The chalky taste and texture of laxative prep make the large volumes you need to drink even more difficult to swallow. But as Mary Poppins recommends, a spoonful of sugar can help the medicine go down. Dr. Kumar suggests ginger, lime, Crystal Light, or Kool-Aid powder—as long as it isn’t red or purple, which could be mistaken for blood in the colon. Gatorade and ginger ale are okay too, but if you are using a clear beverage, make sure it isn’t carbonated. Let it go flat and then mix it with the prep drink.

Jar of yellow lemons.Jana Behr/Shutterstock

Get it down quick

Sweeteners alone may not be enough to get you through the nasty-tasting prep drink—many people say it’s the hardest part of a colonoscopy (even worse than the procedure itself!). Here are some more ways to make the laxative less horrible: Chill it and drink it through a straw—if you place the straw as far back on the tongue as possible, you won’t taste it as much. After you finish a dose, suck on a lemon wedge or any tart hard candy (again, no red or purple dyes) to mute the taste. Dr. Kumar suggests another familiar method: “Hold the nose and drink it as quickly as possible.”

Man holding his stomach as if having abdominal cramps.LightField Studios/Shutterstock

Get past cramping and nausea

It’s not uncommon to experience bloating, abdominal cramping, or nausea while prepping. Dr. Kumar’s tip is to slow down the laxative if this happens. “The first thing to do is to take a break from drinking the bowel prep for about 30 minutes to an hour. Once the symptoms are abated or resolved, then start the bowel prep again but at a reduced rate,” advises Dr. Kumar. If nausea persists, get in touch with your doctor. “An anti-nausea medication like Zofran can be prescribed.”

A white roll of soft toilet paper hanging on a modern chrome holder on a light bathroom wall.Stanislav Makhalov/Shutterstock

Pamper your derriere

Since you’re going to be spending a lot of time on the toilet, consider scheduling your colonoscopy for a Monday morning so you can prep on Sunday. And treat yourself to some extra soft toilet paper. If you’re feeling sensitive back there, try some adult wet wipes with aloe and vitamin E in lieu of toilet paper. (Just don’t buy the wipes with alcohol—it can cause burning and irritation.) Tucks medicated wipes are helpful too; soothing products like Vaseline or Destin may also reduce chafing, says Dr. Kumar. Just don’t flush the wipes, it’s one of the bathroom mistakes you didn’t know you were making.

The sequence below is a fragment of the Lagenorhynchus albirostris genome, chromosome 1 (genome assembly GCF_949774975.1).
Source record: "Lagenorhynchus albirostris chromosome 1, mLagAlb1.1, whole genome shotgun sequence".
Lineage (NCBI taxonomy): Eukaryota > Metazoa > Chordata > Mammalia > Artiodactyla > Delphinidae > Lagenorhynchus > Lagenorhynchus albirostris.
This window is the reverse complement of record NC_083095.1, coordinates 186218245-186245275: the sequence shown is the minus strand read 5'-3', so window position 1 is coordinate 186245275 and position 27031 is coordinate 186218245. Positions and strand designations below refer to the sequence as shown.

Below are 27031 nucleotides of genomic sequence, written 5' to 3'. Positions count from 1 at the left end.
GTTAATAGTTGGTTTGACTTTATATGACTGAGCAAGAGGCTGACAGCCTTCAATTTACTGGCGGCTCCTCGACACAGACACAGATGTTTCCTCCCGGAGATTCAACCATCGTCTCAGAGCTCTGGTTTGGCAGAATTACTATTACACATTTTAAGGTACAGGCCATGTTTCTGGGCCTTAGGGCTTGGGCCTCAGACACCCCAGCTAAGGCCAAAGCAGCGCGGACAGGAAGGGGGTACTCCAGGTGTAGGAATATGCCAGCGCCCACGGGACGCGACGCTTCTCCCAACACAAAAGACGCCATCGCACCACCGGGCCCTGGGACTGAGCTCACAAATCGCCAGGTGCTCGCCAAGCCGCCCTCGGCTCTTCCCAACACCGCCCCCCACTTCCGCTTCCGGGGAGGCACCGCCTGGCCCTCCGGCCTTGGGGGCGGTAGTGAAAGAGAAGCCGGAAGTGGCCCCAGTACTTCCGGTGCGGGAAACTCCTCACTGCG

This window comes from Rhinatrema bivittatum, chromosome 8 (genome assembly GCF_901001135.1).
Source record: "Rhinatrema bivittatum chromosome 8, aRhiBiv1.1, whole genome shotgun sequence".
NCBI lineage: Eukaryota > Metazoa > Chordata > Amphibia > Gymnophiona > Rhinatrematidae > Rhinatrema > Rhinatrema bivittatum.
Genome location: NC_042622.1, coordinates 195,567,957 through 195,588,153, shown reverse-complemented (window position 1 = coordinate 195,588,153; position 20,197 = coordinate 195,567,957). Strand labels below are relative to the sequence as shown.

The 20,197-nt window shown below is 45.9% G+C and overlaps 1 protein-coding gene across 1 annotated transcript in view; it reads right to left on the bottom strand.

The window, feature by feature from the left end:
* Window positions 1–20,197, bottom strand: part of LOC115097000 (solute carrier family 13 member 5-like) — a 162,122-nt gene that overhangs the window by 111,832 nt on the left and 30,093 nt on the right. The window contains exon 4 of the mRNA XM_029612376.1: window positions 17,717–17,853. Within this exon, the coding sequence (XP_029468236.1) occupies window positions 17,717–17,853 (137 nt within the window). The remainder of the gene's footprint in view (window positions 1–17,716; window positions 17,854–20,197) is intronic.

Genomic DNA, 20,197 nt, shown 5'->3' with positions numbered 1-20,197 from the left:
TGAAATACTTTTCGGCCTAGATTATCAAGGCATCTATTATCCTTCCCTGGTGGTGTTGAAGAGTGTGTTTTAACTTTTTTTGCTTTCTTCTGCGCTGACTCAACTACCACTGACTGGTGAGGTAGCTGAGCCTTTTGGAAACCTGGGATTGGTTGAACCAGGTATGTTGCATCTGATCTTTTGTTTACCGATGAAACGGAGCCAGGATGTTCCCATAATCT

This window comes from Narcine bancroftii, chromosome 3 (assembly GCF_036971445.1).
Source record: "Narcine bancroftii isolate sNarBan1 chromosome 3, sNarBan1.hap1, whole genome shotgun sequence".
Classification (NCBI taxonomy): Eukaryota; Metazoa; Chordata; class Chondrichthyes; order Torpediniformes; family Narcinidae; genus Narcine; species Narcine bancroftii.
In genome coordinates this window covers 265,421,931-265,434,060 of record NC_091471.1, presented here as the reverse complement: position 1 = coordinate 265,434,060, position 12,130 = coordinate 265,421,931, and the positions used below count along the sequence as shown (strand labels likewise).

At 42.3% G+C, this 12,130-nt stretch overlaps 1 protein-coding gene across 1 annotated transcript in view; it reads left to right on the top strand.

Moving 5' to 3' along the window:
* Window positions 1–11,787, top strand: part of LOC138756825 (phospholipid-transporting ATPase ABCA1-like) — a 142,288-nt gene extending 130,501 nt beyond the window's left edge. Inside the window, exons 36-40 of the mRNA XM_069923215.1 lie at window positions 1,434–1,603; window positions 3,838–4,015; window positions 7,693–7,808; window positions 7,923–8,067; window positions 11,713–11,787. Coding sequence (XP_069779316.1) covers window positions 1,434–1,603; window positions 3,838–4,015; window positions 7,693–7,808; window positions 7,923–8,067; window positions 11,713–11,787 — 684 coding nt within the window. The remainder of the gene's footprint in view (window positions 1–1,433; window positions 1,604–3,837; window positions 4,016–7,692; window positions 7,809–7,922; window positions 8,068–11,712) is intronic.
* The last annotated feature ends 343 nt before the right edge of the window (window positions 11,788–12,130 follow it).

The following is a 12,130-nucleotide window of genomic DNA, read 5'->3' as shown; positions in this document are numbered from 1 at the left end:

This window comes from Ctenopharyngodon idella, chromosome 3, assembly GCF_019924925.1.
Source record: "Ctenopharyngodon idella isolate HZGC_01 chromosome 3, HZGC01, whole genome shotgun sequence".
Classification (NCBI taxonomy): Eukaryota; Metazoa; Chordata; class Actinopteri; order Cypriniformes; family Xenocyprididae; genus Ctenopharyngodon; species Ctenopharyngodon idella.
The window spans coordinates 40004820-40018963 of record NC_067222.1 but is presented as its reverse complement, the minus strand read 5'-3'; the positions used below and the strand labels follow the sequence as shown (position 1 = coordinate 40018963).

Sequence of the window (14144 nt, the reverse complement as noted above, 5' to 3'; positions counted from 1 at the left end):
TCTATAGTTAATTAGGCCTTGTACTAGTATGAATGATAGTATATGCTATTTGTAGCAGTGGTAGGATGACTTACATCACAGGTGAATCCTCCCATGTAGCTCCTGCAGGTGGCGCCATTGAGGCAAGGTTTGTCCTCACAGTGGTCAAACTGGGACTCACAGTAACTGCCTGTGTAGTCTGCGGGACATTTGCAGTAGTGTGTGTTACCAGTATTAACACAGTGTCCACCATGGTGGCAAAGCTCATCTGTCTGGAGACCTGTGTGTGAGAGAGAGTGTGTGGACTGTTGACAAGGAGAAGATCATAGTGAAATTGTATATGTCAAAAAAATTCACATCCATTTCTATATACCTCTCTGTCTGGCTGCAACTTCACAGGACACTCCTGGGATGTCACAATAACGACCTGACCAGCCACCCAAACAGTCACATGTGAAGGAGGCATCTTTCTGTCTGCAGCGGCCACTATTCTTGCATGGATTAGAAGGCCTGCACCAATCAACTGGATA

Woman holding a glass of water.graphbottles/Shutterstock

Don’t cheat on this

This is arguably the best colonoscopy prep tip of all: Be sure to down all the laxative drink. The amount of prep drink prescribed by your doctor is to ensure a good visualization so doctors can identify problems if they are present. “The point of the colonoscopy is to clearly see the lining of the colon to find polyps and other potentially serious problems, but the camera in the scope can’t see through solid stool, ” says Dr. Nelson. So, even if everything is coming out the other end clear before you’ve finished the laxative, continue drinking it until it’s all gone. If there’s poor visibility during the procedure, says Dr. Kumar, “you may need a repeat colonoscopy, which means a repeat clean-out process.” If you can’t tolerate drinking 2 quarts of prep liquid, ask your doctor about split-dosing. Prepopik requires you to drink just 10 ounces of prep liquid split into two doses that you drink at different intervals. After drinking the first 5 ounces, you need to drink five 8-ounce glasses of water throughout half the day; three 8-ounce glasses of water are required after the second dose.

Ibuprofen tablets close uptjp55/Shutterstock

Tell your doc if you’re taking these